Because usually if these just think of environment sustainability, and there’s nothing wrong with this, but you’re probably gonna think of saving the turtles. Don’t use straws, go vegan. Like you’re probably gonna think about animals. That’s like usually the first thing that comes to mind and there’s absolutely nothing wrong with that. I’m all about, I mean, I don’t really like turtles, but I’m all about saving the animals. Right. But what my organization seeks to do is redefine that in turn environmental sustainability, as a people issue, and specifically as a minority issue, because the thing is, especially in the black community, this is something that’s barely talked about if at all, but when you look at issues like red lining, or you look at issues like how black children are more likely to not only have asthma, but die from asthma than any other race. When you look at, for example, you know, tying it back to supply chain, but you look at access to fresh fruits, fresh vegetables.

Rachel Clark (29:16):

Why is it more expensive, harder to access in certain areas? When you look at quality of life, there’s so many issues in the black community that stem from environmental sustainability. It’s just not given that name. And when you don’t put a name to it and people don’t know that they’re victims of something, you can’t fight it. And so that’s something that we seek to do is redefining kind of what sustainability looks like, changing, how it’s viewed. It’s more than an animal issue. It’s a people issue. It’s a race, it’s a minority issue. It’s a class issue. Um, and bringing in those terms and pushing that to the forefront. And then every student that we interact with volunteers with us granted, yes, the volunteering we do is important, right? We’re picking up trash, we’re doing cleanups. That’s great. And it helps for the day. But the real impact is if I’m able to turn that one, volunteer, turn that one, day’s work into a lifetime of advocacy, into a lifetime, a passion that goes a lot further than a couple pounds of trash will pick up. And so that’s our goal is that everyone we interact with becomes aware of this opportunity or whatever they’re doing with us with a newfound sense of understanding education and a passion that they can take into their own careers, into their own communities and into their own lives and families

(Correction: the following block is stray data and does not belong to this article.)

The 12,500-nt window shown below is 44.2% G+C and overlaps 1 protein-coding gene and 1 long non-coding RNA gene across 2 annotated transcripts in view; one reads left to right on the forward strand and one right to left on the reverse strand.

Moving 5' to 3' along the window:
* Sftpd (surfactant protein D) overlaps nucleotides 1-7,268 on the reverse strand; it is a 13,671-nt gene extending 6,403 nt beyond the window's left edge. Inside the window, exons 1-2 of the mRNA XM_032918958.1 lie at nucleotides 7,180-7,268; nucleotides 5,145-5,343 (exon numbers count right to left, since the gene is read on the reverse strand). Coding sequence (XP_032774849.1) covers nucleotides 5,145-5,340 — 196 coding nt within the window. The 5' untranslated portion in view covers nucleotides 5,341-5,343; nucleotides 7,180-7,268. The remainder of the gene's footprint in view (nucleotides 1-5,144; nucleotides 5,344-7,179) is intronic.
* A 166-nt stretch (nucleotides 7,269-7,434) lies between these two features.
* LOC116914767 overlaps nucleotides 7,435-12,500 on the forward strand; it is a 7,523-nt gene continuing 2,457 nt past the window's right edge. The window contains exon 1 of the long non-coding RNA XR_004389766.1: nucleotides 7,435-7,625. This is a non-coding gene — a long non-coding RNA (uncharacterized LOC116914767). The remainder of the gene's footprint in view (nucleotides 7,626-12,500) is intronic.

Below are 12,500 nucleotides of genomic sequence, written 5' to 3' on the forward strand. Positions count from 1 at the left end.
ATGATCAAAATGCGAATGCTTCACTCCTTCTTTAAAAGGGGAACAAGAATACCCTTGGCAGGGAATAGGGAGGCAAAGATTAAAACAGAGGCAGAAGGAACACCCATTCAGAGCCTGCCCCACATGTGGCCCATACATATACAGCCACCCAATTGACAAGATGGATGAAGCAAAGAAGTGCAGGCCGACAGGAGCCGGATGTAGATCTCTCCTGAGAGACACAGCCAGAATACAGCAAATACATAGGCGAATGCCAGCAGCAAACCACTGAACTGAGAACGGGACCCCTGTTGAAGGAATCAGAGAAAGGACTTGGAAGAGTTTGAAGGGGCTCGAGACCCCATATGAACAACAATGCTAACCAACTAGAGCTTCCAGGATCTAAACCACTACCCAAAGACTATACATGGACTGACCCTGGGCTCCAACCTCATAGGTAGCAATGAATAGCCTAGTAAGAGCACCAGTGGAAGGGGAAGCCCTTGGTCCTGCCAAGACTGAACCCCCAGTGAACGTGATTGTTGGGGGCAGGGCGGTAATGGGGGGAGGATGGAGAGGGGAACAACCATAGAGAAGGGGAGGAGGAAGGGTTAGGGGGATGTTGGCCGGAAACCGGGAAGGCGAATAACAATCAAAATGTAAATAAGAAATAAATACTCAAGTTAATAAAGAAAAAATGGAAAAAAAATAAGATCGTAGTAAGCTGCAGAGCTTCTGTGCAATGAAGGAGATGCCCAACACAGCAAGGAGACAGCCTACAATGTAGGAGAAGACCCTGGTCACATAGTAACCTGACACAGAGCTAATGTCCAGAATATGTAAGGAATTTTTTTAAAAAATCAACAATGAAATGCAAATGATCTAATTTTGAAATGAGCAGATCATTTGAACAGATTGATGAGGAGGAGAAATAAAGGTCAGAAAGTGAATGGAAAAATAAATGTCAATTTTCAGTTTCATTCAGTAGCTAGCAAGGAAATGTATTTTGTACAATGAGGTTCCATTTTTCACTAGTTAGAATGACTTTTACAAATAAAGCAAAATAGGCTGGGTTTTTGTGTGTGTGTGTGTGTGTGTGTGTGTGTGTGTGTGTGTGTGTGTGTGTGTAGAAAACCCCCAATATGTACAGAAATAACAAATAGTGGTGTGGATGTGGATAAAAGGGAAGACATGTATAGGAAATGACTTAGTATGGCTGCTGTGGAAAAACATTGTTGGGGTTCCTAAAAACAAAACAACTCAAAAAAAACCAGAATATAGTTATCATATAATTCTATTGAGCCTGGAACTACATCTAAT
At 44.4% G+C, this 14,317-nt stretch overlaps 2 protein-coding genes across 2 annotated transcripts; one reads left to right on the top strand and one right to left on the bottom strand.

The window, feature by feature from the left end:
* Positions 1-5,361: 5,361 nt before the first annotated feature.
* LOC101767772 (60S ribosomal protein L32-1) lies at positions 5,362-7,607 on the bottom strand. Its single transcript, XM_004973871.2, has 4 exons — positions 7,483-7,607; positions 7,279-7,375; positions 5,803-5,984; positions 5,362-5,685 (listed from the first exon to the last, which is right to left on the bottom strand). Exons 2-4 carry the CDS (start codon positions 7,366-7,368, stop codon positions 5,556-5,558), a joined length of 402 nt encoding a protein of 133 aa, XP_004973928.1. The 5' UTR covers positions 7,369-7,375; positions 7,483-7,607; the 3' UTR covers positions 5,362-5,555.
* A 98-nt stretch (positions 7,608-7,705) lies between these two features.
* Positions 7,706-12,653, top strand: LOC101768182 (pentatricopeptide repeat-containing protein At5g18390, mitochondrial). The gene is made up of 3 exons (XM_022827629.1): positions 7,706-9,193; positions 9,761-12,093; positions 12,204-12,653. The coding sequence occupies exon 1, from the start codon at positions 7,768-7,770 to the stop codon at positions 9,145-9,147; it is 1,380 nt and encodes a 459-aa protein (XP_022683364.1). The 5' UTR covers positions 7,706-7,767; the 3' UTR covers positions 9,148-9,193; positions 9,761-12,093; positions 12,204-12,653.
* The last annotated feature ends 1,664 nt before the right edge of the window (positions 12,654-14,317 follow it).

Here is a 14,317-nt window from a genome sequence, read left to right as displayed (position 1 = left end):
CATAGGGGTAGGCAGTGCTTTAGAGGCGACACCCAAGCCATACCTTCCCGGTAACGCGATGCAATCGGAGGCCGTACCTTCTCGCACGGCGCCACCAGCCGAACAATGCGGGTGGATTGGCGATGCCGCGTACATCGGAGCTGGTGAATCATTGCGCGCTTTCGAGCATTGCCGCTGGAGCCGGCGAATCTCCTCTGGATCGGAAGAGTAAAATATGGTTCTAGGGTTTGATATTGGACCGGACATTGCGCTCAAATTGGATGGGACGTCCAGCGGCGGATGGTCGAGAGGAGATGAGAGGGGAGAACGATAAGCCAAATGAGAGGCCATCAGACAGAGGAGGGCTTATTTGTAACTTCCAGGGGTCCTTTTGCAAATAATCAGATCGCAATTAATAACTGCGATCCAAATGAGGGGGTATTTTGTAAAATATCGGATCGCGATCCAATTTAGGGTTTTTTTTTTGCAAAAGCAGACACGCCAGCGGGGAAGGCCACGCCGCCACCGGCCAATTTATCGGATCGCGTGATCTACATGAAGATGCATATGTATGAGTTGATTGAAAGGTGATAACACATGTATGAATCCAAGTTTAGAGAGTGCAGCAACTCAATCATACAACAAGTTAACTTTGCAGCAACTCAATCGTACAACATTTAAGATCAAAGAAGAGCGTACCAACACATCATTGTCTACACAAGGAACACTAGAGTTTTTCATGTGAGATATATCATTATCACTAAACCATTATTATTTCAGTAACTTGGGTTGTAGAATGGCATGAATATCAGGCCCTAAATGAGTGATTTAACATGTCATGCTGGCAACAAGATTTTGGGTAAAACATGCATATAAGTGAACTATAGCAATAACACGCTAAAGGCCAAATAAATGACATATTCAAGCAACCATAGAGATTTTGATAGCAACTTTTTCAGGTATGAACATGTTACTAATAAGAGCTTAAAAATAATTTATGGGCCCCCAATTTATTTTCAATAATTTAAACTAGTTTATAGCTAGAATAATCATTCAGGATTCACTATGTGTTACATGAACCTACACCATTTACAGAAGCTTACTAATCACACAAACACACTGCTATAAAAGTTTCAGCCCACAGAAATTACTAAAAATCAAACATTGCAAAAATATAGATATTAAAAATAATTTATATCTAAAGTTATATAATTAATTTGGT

Scott Luton (30:24):

Wonderful. That is abs is so needed. It’s so needed in many communities, but I love how you tie it back to some of the unique challenges, um, that certain aspects of our, of our, uh, of our country and of our society are experiencing. So waves of change and congrats on the expansion. Third, your third chapter, I’ve also seen some many media coverage of the cool things you are doing. Um, but I love, I love your why as you very distinctly, uh, laid out there. So let’s, we’re going to kind of use this as a segue. Can I use what you just shared as a springboard fill in the blank here? So global supply chain would be better if

Rachel Clark (31:01):

Yeah, I think global supply chain would be better if it was seen as a human industry than a product in part industry. And I say that, and we’ve kind of brushed on that earlier, but, uh, it kind of ties into everything we’ve talked about and the opportunity that global supply chain has for humanity rather than just looking at part numbers and things like that. So even a great example, um, for the human side of supply chain is just thinking about supply chain and sales, right? You can have the best sales person of all time, but if our supply chain, if we don’t have a good relationship with our customer and we’re constantly being delays and we’re not getting their product on time, it doesn’t matter how good of a sales mark, our supply chain. Doesn’t also have that emphasis on report. Does it also have that emphasis on relationship building that lack of trust doesn’t matter how good you sell.